● Define the parties rights to spousal support in the event of a divorce or legal separation;
● Define the responsibility of each party for the joint debts incurred during the relationship.

Mediation

While every divorce, legal separation, custody or support action must be filed with the Court to obtain legally binding orders which can be enforced, they do not need to become bitter Court battles.

The parties who mediate their disputes often find that the costs they incur are significantly less than the parties who fight out their disputes in Court. Any issue that is mediated could mean a reduction in your legal fees. Even if the parties do not reach a full settlement and must have the Judge decide a few issues, the cost savings is enormous and the emotional relief is priceless.

Some of the best results are achieved when the parties sit down and mediate their disputes. If a mediated agreement can be reached and turned into Orders, the parties can usually live with them easier than the Orders which are arbitrarily made by a Judge.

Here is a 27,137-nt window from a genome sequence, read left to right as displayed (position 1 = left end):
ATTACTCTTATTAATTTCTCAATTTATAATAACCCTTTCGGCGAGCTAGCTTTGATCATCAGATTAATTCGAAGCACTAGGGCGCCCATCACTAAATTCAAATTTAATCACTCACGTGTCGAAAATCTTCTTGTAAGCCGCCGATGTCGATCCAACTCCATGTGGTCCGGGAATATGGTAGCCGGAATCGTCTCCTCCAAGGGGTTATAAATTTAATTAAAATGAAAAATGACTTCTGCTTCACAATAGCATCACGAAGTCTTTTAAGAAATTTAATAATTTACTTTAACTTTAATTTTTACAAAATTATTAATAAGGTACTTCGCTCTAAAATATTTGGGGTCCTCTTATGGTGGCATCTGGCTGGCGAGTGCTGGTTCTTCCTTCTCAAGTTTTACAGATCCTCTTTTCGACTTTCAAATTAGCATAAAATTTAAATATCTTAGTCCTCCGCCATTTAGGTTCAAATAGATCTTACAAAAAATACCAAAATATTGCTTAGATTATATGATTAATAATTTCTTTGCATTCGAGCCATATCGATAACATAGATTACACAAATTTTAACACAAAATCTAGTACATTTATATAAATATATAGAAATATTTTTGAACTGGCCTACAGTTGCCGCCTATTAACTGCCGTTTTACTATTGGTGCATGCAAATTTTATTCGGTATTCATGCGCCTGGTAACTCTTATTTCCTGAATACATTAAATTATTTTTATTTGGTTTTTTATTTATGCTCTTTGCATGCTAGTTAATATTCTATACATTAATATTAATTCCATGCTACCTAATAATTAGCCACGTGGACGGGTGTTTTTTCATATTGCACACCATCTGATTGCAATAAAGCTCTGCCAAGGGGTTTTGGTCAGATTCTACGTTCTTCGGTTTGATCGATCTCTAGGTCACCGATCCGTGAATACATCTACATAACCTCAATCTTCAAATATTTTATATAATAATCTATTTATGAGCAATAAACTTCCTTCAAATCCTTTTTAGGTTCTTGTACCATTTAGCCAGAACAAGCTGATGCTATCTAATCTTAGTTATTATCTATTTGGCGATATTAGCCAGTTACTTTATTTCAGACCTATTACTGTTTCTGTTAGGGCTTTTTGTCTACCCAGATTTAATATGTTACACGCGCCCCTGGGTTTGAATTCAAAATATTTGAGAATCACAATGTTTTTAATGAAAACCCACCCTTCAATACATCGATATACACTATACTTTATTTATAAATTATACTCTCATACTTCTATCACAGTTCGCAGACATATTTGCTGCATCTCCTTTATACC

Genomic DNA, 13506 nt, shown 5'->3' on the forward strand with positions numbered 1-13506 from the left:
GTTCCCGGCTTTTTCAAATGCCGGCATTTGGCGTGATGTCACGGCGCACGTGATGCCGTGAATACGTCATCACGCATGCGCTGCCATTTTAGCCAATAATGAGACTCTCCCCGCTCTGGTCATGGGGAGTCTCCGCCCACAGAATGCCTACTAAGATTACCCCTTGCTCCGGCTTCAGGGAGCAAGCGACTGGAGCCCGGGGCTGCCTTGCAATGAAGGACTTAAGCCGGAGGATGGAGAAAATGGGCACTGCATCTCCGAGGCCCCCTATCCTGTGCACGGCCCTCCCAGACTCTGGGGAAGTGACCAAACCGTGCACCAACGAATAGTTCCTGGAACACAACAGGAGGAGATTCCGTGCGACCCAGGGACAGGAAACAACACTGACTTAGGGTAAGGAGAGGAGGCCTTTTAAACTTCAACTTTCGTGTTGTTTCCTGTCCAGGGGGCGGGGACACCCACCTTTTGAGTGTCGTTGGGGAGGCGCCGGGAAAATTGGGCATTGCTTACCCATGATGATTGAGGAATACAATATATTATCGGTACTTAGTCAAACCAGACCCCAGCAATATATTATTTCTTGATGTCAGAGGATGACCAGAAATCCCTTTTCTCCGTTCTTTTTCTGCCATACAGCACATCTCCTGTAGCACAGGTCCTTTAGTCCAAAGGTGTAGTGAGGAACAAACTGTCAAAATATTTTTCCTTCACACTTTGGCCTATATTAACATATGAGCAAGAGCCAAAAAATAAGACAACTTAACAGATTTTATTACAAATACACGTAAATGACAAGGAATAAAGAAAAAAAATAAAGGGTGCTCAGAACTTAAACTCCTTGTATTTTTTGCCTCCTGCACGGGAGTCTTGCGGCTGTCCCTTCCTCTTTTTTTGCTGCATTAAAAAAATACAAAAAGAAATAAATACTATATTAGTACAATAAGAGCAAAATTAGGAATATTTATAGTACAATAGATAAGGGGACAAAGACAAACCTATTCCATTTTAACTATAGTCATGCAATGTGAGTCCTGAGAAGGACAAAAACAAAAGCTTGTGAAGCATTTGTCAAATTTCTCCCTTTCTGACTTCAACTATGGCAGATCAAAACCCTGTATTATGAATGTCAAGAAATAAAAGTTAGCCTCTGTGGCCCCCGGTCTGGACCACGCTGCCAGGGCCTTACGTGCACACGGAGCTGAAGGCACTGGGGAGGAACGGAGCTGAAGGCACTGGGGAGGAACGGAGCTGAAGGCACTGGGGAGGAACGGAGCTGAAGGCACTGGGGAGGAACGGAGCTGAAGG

If the action is mediated, a full settlement is reached and reduced to writing which is signed by the parties, their fully executed Judgment can be filed with the Court and the parties will not need to go to Court at all.

Unlike collaborative divorce proceedings where the parties are required to hire new attorneys if the mediation process breaks down, the attorney you hire to assist you in mediation can continue to represent you in Court.

areas of practice

Estate Planning
and Probate

Dealing with your own estate or that of a loved one can be complicated and stressful.  Linda McLarnan-Dugan can help you prepare an individualized estate plan to give you piece of mind, or navigate you through probate, guardianships, or conservatorships.

Your Title Goes Here
Estate Planning

No one knows what the future holds. How many days do you have left? We understand that life is uncertain. You and your Estate are unique. We will work with you to create an individualized Estate Plan that meets your needs. We will also help you plan for the unexpected should something happen to you and you are unable to handle your own affairs.